Pony Club Members, Parents Reunite

Pony Club Members, Parents Reunite

The Virginia Pony Club doesn't refer to a clique of Shetlands who meet for drinks and golf, but to an organization of young equestrians that has launched more than a few Olympic contenders.

But it was mostly the mothers of the members and former members who reunited under a white tent at Frying Pan Park on Saturday to commemorate the 50th anniversary of the establishment of the United States Pony Clubs (USPC). They have good reasons for wanting to stay involved with pony club and with each other.

For starters, it was together that they watched their children endure the difficulties, mishaps and failures of pony-club competitions. One of the pictures displayed at the reunion was of a young rider falling forward off a horse.

"At rallies you have formals and they're kind of upsetting," said Andrew Fox, an 8-year-old pony-club member from Herndon. He remembers one girl who had to walk her horse up and down, up and down the stable before the rally, and then she got points off for having dusty boots.

His 10-year-old sister Lindsay Fox, also a pony-club member, supposes the girl could have wiped them off right before she mounted. "At rallies, you know formals, there's this one judge. I didn't exactly like her," said Lindsay Fox. Two years ago, when she was a brand new pony clubber competing in her very first rally, the judge told her she needed to do more. "I'm a D1 (beginner level) and I'm 8 years old," she said.

"Yeah, and that judge made two teen-agers on Lindsay's team cry," said Andrew Fox.

Andrew Fox had a rougher experience at games rally (relay races). He's small, but he knows how to mount a pony by himself. When he tried to mount at this rally, he couldn't. The pony had pulled the old trick of blowing out his stomach when he was being saddled, and the girth was loose. "The entire saddle was hanging down under the pony's belly," Andrew Fox said.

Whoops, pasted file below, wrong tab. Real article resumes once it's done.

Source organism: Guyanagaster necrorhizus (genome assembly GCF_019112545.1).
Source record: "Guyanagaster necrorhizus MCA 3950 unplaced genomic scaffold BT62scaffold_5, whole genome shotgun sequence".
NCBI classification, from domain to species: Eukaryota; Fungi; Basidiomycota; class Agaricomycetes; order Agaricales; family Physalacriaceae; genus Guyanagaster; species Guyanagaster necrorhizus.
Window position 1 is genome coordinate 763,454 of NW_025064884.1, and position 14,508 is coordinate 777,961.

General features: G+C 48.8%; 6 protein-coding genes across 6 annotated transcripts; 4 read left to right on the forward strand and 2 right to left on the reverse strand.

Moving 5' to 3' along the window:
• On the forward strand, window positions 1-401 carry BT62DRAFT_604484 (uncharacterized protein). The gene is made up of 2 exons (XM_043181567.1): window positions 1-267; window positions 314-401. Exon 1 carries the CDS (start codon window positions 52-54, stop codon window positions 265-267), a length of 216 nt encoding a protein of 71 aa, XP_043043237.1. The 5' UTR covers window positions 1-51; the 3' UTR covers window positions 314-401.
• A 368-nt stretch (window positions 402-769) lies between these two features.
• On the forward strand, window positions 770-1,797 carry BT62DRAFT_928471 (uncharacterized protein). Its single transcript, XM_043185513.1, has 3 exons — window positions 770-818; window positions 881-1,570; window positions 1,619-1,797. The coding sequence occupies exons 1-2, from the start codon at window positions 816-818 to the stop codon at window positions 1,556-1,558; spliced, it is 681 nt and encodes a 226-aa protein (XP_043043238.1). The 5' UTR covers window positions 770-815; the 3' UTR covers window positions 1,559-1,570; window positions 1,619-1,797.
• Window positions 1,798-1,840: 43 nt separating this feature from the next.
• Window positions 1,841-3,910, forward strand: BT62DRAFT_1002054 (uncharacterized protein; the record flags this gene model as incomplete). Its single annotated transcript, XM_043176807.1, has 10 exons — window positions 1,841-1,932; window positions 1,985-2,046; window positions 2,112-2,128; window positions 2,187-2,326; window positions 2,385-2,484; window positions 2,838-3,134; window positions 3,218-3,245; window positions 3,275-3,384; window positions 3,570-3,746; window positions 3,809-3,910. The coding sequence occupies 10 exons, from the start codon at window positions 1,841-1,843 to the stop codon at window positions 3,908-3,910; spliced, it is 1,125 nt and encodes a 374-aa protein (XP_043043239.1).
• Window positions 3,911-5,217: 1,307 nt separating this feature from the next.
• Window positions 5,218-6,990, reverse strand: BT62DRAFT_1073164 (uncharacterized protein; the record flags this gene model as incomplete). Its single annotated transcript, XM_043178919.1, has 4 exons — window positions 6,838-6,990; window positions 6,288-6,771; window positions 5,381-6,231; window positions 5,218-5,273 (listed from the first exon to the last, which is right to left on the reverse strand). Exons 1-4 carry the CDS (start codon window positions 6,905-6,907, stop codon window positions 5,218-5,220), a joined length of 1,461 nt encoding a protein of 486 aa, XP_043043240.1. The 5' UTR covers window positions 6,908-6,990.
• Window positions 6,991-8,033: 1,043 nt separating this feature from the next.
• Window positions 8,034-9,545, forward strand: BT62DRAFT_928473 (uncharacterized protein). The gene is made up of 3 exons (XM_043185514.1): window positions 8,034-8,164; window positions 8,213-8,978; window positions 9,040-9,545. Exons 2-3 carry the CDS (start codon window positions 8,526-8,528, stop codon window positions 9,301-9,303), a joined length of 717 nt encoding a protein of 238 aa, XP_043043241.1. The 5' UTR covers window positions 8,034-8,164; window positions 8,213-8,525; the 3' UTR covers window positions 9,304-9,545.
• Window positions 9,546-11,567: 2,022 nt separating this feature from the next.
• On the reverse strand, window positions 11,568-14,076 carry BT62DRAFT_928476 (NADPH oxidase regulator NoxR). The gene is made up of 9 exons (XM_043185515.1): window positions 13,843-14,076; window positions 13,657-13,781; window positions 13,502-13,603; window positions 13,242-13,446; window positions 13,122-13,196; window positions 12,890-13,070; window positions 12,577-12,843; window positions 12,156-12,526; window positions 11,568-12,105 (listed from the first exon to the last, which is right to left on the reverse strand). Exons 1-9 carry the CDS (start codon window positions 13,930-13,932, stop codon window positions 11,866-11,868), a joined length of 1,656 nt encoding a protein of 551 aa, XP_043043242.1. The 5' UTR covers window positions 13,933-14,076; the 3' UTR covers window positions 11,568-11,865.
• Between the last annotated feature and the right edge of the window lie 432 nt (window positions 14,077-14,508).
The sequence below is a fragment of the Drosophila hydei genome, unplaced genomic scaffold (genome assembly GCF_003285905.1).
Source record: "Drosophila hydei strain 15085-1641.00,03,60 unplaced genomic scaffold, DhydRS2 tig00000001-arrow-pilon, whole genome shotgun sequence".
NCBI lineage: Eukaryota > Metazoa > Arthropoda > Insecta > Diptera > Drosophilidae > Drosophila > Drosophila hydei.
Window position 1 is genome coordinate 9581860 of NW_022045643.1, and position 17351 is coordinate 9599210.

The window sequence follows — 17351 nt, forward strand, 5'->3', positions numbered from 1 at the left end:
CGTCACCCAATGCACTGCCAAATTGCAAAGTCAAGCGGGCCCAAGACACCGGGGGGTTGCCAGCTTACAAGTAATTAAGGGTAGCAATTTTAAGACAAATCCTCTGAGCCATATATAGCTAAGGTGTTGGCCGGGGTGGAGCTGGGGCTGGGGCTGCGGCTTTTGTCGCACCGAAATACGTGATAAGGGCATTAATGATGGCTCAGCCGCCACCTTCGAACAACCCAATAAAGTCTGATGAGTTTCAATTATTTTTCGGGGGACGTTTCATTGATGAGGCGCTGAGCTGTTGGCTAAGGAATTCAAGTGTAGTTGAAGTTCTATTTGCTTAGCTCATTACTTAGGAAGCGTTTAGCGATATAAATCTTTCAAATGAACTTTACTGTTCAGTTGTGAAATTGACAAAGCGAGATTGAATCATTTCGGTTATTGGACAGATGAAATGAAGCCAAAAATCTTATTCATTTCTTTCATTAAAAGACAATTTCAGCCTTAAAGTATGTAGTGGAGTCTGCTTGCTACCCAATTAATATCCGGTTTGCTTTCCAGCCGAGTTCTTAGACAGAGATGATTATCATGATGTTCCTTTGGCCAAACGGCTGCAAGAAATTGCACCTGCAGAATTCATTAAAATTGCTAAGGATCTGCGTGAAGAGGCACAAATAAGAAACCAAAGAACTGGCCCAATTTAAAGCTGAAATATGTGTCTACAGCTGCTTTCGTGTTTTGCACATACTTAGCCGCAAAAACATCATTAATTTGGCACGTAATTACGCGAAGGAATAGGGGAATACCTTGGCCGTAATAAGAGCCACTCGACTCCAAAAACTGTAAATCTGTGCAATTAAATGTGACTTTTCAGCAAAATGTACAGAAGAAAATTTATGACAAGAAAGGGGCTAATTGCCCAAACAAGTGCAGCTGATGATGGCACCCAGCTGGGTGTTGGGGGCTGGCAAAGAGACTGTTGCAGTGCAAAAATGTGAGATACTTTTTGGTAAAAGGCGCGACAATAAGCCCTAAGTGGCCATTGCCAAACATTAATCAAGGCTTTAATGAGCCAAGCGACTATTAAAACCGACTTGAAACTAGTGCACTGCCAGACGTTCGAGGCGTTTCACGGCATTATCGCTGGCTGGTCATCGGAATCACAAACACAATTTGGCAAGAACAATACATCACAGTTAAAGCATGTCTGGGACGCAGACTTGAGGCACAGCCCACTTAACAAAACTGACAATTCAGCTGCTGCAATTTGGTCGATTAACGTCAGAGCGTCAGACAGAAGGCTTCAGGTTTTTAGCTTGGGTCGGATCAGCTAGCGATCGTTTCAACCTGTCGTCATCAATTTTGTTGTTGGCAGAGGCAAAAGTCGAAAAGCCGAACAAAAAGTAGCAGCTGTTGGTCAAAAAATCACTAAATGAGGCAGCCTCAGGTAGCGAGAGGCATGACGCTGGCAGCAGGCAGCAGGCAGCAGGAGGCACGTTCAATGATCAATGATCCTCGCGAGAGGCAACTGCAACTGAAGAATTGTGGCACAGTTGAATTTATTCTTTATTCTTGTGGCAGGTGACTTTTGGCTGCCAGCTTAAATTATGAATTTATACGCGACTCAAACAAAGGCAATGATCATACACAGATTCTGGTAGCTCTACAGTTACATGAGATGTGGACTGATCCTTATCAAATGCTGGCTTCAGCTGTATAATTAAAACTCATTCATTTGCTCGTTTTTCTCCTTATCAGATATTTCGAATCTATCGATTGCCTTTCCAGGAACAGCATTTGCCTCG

"And parents can't help," said his mother, Sue Fox-Murdock, a pony-club alumna, and district commissioner of the Difficult Run Pony Club. So Andrew struggled for about 10 minutes, hanging on the best he could, trying to set things right, until finally an official stepped in.

The adults in the audience let out a big, collective "Wow," said Fox-Murdock. That empathy for each other's children is part of what defines pony club for her.

THE STORY of the "Big E Club" defines it for Carol Noggle, regional supervisor, and parent of two pony-club alumnae. Back in 1988 or so, an eventing team that was to compete at a club rally at Frying Pan Park had a string of mishaps. One horse was lame. Two horses were eliminated in the cross-country phase. Another had problems in stadium jumping. So these youngsters came to the awards ceremony knowing they were placing at the bottom, that they'd been virtually eliminated from contention, said Noggle.

They made big Es for "Eliminate," with duct tape, and attached them to their shirts and helmets, and came in as the Big E Club. "It reflected their sportsmanship and team attitude," said Noggle.